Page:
The other popularized dichotomy that Jain points to is that the occident is masculine and the orient is feminine. This goes some way to explaining why Western yoga participants and teachers are predominantly female. Yoga is seen as an appropriate way for women to practice bodily exercise. It is feminine because it is deemed “gentle” and comes from India, the effeminate corner of the world, according to the orientalist gaze. Yoga has been historically sold to women as a regime in which you are encouraged to find the right way for you, a philosophy that appeals to the feminine. When choosing an exercise regime, or spiritual practice, some like clear boundaries between right and wrong, a very disciplined approach (masculine rigour) and some are attracted to a more open, fluid style. Modern asana practice in India was constructed in conjunction with the development of biomechanics in medicine, for Indian men to help them to resist the colonial regime and thus weaved well into US counter-culturalism of the 60s (Jain, no date), when Eastern philosophy (and most culture) was dominated by male proponents. Interestingly, this hasn’t translated into many men doing asana practice today.

Since colonialism began, there have been romanticized images of exotic (colonized) places and imperial nostalgia continues. These images contribute to a view of yoga that is “all good”, “all beneficial”, “all powerful”, “all pleasurable” and utilitarian to our needs (fitness, mental clarity, stress reduction). Maintaining that wholesome image is what makes it marketable and profitable and contributes to the positioning of gurus, whether “authentically” Asian, or White, of being particularly attached to an “authentic lineage”. These dichotomies of real and fake yoga, ancient or commercial yoga infiltrate, as individual teachers vie for attention with declarations that they are delivering THE essentialized, authentic yoga. The trouble is: yoga has never been one linear thing and here enters problematic dogma and power dynamics. (Jain, no date). At the other extreme is a sense in modern yoga and marketing spirituality in general, that you can pick and choose different things, a bit of “shamanic” drumming, anything from here and there, to insert into your yoga retreat or wellness festival, without any prior discussion.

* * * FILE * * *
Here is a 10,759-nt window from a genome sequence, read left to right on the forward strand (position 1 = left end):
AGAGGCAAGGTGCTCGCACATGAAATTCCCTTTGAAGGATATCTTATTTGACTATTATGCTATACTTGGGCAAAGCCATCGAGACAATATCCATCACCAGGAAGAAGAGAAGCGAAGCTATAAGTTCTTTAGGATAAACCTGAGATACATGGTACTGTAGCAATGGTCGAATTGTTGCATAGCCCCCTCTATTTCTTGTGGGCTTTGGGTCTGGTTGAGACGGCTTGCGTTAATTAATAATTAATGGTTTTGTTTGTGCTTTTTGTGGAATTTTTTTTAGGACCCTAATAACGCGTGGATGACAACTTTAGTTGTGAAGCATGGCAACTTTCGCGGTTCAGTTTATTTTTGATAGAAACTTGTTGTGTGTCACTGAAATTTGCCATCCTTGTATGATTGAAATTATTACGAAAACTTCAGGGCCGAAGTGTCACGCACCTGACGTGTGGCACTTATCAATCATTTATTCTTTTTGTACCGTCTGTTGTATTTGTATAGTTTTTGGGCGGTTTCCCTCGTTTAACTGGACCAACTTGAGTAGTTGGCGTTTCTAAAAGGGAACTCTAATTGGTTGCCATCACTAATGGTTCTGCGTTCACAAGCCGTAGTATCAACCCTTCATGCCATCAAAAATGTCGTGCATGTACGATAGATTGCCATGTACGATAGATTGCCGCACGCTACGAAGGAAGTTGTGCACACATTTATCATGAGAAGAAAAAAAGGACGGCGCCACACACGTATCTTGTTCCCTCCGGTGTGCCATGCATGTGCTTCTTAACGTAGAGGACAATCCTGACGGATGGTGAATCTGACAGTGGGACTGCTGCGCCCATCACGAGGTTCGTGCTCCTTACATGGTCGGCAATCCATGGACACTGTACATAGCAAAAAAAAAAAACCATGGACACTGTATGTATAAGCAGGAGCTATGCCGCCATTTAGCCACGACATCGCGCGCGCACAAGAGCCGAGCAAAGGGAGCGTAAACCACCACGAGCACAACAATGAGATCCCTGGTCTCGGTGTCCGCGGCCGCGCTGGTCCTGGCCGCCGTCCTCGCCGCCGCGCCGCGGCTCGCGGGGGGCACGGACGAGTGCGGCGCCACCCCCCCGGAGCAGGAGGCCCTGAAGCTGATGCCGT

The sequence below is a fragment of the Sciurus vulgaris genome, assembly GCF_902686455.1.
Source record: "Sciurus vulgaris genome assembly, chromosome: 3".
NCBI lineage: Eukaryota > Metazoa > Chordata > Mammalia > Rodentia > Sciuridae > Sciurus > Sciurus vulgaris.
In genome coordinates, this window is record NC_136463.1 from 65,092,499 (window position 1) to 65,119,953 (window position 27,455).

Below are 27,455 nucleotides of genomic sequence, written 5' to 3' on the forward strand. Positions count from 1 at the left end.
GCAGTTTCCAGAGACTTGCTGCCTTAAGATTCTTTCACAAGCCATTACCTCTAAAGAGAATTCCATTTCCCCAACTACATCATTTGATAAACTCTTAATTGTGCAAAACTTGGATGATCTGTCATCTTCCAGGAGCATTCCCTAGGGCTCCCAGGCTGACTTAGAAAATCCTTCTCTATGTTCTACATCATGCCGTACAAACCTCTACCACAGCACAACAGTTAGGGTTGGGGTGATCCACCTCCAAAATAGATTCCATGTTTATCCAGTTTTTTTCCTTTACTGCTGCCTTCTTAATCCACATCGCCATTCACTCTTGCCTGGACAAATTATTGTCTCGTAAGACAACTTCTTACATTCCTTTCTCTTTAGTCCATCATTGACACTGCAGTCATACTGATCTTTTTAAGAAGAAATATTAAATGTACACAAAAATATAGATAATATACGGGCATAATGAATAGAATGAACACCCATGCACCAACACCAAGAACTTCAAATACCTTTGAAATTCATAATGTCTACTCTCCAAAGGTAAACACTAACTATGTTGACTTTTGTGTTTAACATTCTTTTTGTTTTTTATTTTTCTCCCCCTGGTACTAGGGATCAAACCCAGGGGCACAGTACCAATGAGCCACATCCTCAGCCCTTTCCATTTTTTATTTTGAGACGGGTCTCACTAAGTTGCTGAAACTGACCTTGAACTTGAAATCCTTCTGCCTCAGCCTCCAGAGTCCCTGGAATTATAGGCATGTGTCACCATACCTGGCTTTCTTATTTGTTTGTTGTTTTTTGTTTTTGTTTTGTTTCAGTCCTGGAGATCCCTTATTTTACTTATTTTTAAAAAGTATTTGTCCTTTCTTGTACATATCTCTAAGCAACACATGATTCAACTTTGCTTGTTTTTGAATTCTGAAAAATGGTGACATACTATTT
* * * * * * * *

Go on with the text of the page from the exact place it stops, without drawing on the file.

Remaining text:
To conclude, I will consider ways in which the yoga we teach and practice could gain a sense of rootedness, without resorting to shallow tokenism, given the imposed limitations to achieving a sense of depth that dominant culture has built into its ideology, customs and societal formatting. Jain (no date) predicts that in the context of individualism, the construction of personalized lifestyles, variety of choice and dominance of the market, the term yoga will continue to be used in an increasing variety of ways, selling more and more solutions to a never-ending list of problems. But yoga has never been static, it changes depending on social contexts, it is always plural, there is no one set of practices or interpretation of texts. Just as our traditional celebrations have changed over time, with diaspora and capitalist ideology, how we deliver yoga can be intentionally changed. We can consider how to re-root our identities and customs, modify celebrations so that they are more considerate and attempt to rebuild community.